Figure 33.5 The metabolic pathways for primary bile acid synthesis from cholesterol depicting the biochemical presentation in patients with a deficiency of oxysterol 7α-hydroxylase (CYP7B1) activity causing severe neonatal cholestatic liver disease.


Molecular studies on liver tissue from the first patient showed no CYP7B1 activity, or mRNA, and gene sequencing revealed a homozygous missense mutation in CYP7B1 providing unambiguous confirmation of the genetic defect in the oxysterol 7α-hydroxylase [7]. In the Taiwanese infant, the mutation in CYP7B1 gene caused a homozygous stop codon [8], while the Japanese infant had a compound heterozygous mutation of the CYP7B1 gene [9]. The Pakistani patient had a homozygous missense mutation [10]]. In all cases the parents were heterozygous for the respective mutations.



12α-Hydroxylase (CYP8B1) Deficiency


Two separate reports suggested the occurrence of a defect in bile acid synthesis involving 12α-hydroxylation, a reaction required for the synthesis of cholic acid. The first report [41] described a ten-year-old girl with celiac disease who from the age of three years had steatorrhea and chronic constipation (bowel movements once every three to six weeks). In affected patients, cholic acid accounted for only 17% of the biliary bile acids and there was a failure to detect measureable CYP8B1 activity in a wedge biopsy of liver tissue [42]. A later report of a premature infant with severe hypoglycemia and cholestasis diagnosed with panhypopituitarism, a low biliary cholic/chenodeoxycholic acid ratio led to speculation that the liver disease was related to an immaturity in CYP8B1 [45]. No confirmatory molecular evidence for mutations in the CYP8B1 gene were found, and whether these patients had a primary enzyme defect in CYP8B1 remains uncertain.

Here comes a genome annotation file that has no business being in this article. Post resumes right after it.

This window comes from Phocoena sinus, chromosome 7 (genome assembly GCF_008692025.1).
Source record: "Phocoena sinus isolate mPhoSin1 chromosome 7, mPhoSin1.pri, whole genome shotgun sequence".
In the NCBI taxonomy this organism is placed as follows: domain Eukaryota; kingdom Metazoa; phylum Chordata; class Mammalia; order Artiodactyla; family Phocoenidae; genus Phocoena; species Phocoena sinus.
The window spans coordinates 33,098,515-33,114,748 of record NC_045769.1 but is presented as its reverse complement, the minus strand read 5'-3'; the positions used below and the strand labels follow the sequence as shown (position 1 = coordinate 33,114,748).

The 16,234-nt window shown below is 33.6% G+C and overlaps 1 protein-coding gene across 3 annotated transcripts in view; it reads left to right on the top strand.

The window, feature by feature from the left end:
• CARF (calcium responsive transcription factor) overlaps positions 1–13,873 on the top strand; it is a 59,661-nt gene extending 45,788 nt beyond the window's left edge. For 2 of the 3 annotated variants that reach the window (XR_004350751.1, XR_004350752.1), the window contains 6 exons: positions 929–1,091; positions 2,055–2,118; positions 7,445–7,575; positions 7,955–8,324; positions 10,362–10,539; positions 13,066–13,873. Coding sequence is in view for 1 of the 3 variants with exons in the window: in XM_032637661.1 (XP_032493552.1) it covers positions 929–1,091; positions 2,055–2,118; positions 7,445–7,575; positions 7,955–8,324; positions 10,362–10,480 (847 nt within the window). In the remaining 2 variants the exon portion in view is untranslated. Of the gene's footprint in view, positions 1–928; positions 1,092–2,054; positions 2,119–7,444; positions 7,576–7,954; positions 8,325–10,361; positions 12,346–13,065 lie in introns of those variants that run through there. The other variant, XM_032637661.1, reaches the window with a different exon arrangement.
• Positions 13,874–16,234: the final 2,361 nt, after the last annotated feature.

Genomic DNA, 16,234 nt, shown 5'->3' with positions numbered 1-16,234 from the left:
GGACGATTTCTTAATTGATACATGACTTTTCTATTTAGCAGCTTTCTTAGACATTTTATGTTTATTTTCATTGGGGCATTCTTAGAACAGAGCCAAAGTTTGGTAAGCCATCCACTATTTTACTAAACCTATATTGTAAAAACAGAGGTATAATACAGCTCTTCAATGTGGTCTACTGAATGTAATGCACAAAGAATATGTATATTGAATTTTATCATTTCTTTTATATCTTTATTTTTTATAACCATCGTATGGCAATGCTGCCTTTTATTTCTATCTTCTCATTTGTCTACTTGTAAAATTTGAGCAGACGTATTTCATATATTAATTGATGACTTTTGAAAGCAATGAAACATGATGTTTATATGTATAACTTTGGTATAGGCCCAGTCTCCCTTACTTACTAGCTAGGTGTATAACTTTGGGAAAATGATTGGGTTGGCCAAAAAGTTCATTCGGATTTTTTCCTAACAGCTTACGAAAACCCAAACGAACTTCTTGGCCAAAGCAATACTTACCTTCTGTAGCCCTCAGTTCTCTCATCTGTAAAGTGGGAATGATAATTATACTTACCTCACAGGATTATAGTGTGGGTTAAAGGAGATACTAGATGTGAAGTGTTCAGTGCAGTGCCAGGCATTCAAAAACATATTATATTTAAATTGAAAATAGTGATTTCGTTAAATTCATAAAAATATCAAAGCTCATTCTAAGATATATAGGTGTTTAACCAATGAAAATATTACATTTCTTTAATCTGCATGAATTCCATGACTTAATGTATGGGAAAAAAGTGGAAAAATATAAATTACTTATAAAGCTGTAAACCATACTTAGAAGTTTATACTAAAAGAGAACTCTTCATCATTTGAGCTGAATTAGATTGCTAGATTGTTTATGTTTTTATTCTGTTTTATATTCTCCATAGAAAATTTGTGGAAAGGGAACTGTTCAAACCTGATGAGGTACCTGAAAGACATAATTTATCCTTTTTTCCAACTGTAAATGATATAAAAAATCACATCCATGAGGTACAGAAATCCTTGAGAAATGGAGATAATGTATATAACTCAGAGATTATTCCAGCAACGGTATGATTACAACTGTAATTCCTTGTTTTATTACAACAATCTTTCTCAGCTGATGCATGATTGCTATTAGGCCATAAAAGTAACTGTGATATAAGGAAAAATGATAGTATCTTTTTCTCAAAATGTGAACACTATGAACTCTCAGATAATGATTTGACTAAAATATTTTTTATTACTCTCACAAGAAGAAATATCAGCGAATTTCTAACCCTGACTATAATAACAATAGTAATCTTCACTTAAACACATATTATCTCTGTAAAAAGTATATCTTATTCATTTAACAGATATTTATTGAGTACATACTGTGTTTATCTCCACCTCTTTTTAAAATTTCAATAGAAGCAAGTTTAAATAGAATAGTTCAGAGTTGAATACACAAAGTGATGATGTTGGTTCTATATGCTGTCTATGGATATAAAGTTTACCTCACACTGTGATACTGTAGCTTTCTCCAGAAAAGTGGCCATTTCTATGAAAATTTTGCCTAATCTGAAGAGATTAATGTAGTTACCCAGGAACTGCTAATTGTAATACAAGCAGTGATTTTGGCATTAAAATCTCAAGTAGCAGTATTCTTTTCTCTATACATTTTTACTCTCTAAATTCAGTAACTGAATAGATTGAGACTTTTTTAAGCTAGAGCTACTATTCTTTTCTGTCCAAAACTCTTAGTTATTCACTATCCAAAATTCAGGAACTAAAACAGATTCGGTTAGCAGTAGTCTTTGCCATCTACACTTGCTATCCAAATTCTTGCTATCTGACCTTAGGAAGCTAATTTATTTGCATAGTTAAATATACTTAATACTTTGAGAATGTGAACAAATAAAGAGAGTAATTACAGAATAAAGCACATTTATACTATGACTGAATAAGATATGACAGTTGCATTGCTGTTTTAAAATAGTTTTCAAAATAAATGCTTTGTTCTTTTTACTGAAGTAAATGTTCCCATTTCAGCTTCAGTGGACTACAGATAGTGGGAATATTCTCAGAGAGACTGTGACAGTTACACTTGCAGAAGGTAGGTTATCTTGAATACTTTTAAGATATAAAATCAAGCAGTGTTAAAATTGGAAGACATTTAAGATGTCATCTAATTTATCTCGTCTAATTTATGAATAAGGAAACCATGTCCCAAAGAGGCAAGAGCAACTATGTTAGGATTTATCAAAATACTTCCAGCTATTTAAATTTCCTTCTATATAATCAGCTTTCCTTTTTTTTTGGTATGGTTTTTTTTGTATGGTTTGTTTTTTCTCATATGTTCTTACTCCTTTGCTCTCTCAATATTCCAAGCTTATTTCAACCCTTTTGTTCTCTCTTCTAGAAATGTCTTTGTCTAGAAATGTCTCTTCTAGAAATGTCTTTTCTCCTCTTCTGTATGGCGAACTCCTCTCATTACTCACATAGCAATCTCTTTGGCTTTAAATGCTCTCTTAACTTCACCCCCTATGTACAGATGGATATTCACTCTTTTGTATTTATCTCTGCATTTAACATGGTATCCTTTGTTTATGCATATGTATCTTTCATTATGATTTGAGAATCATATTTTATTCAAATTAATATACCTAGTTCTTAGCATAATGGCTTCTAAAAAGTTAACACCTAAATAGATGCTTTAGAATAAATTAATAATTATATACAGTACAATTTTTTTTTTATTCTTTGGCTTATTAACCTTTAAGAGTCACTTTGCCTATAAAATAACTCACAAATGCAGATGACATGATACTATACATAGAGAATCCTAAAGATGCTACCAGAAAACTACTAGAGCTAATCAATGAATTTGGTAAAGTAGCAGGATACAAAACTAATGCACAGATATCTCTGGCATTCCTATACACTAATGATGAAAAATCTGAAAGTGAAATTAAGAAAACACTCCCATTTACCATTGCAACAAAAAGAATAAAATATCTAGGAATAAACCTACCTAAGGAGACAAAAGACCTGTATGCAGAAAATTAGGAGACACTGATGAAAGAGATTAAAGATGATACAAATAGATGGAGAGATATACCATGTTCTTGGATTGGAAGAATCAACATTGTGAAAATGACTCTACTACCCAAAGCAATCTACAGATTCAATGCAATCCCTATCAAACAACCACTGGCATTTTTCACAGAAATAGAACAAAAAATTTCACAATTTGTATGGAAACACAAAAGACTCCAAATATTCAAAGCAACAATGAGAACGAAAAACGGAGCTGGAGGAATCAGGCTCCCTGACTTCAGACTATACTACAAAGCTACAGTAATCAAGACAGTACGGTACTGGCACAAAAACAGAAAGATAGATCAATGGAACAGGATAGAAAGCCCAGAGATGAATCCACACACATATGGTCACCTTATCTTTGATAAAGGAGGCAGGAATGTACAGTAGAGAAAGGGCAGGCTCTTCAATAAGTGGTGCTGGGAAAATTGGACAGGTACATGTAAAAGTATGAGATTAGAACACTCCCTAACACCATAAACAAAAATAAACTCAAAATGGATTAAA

3β-Hydroxy-Δ5 C27-Steroid Oxidoreductase (HSD3B7) Deficiency


This is the most common of the bile acid disorders and involves the second step in pathway – the conversion of 7α-hydroxycholesterol into 7α-hydroxy-4-cholesten-3-one, a reaction catalyzed by a microsomal 3β-hydroxy-Δ5-C27-steroid oxidoreductase [1]. A deficiency of this sterol-specific enzyme results in the accumulation of 7α-hydroxycholesterol within the hepatocyte. The other enzymes involved in bile acid synthesis catalyze the remaining transformations, including side-chain oxidation so that in place of the normal primary bile acids, C24-bile acids are synthesized retaining the 3β-hydroxy-Δ5– structure characteristic of the substrate for the enzyme (Figure 33.6) [11, 4648]. Patients with a 3β-hydroxy-Δ5-C27-steroid oxidoreductase deficiency usually present with hepatomegaly, fat-soluble vitamin malabsorption, mild steatorrhea, and without pruritus [49]. This inborn error is associated with elevated serum total and conjugated bilirubin and aminotransferases and normal γ-GT concentration. Serum bile acid concentrations, when measured by enzymatic or immunoassay methods, are normal and seemingly incompatible with the extent of cholestasis. Therefore, the finding of a normal serum bile acid determination in the presence of elevated serum conjugated bilirubin may provide a further clue to this defect [40]. Histological examination of the liver of these patients shows hepatitis with the giant-cell transformation and cholestasis with canalicular plugs, bile stasis and inflammatory changes [11, 48, 49].





Figure 33.6 The metabolic pathways for primary bile acid synthesis from cholesterol depicting the biochemical presentation in patients with a deficiency of 3β-hydroxy-Δ5-C27-steroid oxidoreductase activity presenting as early or late-onset chronic cholestasis.